REMEMBERING // Chuck Close


Artist //

Chuck Close

Interviewer //

Shane Allen

Posted //

August 1st

Today we would like to remember Chuck Close, the iconic painter has unfortunately passed away on Thursday Aug 19, 2021. Born in Monroe, Washington, Close was known for painting extremely photorealistic portraits that were larger than life. Passing away from a congestive heart failure, the artist lived to be 81.

What makes a Chuck Close Painting stand out is not only it’s extreme accuracy but the techniques used to complete the painting. Using very meticulous methods such as superimposing grids, airbrushing, unique color mixing and a bit of abstraction, Close achieves a very distinct uniform feeling to each of his portraits.

He used a big grid system for each head he painted, focusing on a very small portion of the painting, one square after the other. Using this technique to almost map out and contour the human face, allows him to get extremely detailed and to scale accuracy of duplicating a face.

Close always worked from a reference photograph instead of painting live models. He uses a very high format camera to capture as much information of the subject’s face as possible. He uses reference because Chuck was born with a disability that caused him to have an extremely difficult time remembering faces. He said that in early school days, he realized that something was wrong when he kept forgetting who his classmates were. So if Chuck were to paint a live model, the moment their head would move, he would forget the face he was just painting and would have to start over.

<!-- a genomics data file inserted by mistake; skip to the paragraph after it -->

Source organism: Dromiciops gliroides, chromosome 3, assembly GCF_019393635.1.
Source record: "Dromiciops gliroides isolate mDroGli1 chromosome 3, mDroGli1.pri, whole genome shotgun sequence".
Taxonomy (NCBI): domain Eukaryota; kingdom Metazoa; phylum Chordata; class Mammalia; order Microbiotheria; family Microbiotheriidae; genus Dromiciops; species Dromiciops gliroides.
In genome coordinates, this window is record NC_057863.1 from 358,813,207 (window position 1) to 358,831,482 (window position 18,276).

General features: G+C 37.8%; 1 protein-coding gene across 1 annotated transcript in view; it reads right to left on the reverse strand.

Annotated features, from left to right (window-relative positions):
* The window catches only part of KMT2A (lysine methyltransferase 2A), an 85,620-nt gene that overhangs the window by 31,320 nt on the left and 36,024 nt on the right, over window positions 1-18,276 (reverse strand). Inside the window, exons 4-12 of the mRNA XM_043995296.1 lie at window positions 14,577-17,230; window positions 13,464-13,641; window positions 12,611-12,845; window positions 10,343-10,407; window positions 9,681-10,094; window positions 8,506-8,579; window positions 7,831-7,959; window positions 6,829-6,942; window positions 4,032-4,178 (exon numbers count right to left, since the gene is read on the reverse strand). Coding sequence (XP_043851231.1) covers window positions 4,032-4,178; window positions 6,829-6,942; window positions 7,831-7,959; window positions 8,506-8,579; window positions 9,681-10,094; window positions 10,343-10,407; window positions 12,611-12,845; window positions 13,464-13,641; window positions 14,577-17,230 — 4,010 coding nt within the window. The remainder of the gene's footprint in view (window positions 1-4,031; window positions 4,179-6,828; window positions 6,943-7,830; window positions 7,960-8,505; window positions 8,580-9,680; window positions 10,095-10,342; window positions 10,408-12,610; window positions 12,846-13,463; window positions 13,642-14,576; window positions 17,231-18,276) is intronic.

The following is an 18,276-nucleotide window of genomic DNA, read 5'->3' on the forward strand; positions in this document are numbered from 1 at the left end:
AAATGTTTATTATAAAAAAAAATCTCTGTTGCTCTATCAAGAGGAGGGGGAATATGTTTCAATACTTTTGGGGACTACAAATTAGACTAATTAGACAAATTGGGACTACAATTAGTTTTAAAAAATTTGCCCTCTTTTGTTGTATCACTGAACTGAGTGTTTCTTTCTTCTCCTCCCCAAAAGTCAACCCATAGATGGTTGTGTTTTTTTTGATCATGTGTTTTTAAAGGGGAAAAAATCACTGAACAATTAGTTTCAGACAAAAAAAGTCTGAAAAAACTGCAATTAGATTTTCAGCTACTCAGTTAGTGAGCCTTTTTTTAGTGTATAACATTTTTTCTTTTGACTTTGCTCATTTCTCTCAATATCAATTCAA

As many of his portraits are extremely photorealistic, another style of painting Close used was a very stylized, simplistic yet abstract style of duplicating faces. He would use a similar technique using grids but would follow the reference very loosely, constructing the heads from simple shapes, layering bold colors over one another in clever ways that from close up, don’t look like much, but from far away come together brilliantly to display his subject.

All of Close’s paintings are massive, usually around 9 feet tall. The difficulty of painting something to scale that big is unmatched. Observing it, the viewers are forced to be confronted with a larger than life figure, looming over you. It creates a very unique distance between you and the work, creating a relationship with it that separates Close’s work from most.

Close’s battle with health was a persistent occurrence in his life.On December 7, 1988, after feeling a strange pain in his chest, the painter suffered from a seizure that left him paralyzed from the neck down. Because of this Chuck spent the rest of his life in a wheelchair, causing him to have to adapt to a structured way of painting, using assistants and rotating canvases to help him with his mobility.

Thank you Chuck from the amazing art you gave to the world. As we all eventually go to the same place, let's celebrate the artist’s life and keep him alive as long as we are here.